This one pretty clearly keys to Kogotus, but it also looks fairly different from specimens I caught in the same creek about a month later in the year. With only one species of the genus known in Washington, I'm not sure about the answer to this ID.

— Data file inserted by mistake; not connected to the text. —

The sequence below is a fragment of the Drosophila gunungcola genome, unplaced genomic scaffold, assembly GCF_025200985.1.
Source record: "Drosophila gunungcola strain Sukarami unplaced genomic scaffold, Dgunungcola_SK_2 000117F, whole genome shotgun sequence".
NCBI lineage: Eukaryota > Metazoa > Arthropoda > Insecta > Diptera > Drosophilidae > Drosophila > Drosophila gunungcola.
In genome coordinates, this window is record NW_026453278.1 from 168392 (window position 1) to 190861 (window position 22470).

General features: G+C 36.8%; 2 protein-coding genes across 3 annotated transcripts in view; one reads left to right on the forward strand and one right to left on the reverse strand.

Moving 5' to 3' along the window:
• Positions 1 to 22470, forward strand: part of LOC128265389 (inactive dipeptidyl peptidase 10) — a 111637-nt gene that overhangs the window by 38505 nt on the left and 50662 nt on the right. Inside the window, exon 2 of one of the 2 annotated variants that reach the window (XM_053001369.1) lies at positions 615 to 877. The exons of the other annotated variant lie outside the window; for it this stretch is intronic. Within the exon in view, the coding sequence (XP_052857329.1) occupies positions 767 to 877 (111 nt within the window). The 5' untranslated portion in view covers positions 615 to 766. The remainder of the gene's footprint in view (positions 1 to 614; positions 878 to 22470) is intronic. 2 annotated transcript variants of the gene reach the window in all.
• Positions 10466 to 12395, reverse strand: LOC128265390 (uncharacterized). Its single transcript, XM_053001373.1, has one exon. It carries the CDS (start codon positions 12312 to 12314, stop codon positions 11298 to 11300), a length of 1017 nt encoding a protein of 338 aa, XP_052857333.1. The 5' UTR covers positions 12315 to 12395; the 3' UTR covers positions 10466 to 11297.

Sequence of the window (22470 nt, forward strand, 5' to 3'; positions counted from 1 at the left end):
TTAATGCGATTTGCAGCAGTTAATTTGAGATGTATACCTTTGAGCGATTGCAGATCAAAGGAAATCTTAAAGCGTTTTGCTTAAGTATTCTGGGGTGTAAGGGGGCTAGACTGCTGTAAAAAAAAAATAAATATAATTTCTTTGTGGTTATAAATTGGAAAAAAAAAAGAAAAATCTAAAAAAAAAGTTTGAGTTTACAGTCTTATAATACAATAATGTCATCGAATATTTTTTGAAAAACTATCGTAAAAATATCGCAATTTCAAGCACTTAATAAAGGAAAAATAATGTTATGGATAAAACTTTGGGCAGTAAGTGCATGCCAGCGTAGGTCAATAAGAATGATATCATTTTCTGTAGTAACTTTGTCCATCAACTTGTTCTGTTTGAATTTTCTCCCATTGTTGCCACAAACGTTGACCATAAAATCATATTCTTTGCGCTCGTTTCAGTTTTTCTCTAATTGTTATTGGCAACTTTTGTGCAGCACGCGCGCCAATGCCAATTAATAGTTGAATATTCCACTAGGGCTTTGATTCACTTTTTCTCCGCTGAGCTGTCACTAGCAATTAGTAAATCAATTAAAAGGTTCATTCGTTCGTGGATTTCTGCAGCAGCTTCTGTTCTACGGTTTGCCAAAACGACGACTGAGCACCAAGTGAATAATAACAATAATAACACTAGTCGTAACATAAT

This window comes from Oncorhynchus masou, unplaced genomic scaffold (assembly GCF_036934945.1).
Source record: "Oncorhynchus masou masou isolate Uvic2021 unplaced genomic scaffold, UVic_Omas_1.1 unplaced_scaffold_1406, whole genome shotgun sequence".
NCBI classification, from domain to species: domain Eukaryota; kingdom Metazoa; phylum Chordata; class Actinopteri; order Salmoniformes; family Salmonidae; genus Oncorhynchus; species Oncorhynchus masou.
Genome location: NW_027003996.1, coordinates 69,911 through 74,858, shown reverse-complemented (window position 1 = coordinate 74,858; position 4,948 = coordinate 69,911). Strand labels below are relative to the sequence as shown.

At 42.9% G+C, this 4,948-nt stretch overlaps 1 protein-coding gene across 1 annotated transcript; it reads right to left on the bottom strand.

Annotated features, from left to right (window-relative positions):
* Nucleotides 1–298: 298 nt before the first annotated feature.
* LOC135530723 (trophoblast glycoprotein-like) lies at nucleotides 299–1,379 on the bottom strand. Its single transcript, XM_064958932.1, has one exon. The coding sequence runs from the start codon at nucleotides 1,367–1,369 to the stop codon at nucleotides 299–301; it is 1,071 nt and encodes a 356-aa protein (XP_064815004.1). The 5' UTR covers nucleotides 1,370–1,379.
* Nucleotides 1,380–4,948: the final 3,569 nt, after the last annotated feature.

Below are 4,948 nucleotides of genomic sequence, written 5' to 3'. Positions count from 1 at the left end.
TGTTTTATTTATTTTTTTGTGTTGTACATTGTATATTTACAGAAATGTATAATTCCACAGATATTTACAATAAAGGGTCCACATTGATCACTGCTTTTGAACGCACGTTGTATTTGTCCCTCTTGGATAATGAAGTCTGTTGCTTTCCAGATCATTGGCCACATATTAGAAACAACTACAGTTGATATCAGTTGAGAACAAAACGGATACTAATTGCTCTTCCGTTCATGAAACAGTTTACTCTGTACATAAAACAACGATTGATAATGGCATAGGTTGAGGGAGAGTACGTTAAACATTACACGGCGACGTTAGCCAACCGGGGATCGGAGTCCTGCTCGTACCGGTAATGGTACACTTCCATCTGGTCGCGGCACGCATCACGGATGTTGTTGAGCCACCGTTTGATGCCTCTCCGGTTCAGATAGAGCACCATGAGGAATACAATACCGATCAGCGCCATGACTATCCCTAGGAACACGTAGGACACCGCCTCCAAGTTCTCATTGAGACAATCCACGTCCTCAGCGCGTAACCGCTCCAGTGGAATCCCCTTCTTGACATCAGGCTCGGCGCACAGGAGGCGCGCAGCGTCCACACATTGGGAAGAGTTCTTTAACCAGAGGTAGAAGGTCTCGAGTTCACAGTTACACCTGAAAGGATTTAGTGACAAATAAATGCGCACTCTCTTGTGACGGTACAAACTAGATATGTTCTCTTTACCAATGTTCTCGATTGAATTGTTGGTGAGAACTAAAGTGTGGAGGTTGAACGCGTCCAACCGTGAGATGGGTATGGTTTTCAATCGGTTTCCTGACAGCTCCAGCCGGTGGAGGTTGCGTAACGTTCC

This is actually a specimen of the family Taeniopterygidae, probably Taenionema atlanticum. Notice the large sternal plate at the apex of the abdomen. This plate is used in drumming behavior. Adult Taeniopterygids mimic the sounds of male Ruffed Grouse in an attempt to draw in female grouse to parasitize. They attach themselves at the base of the beak and feed until gorged. They then mate, smoke a cigarette, lay some eggs, and die. On a serious note, all Taeniopterygids except species of Taeniopteryx, have the drumming plate. Nemourids are lacking this feature. There is a difference in the second tarsal segment as well. Happy Bugging!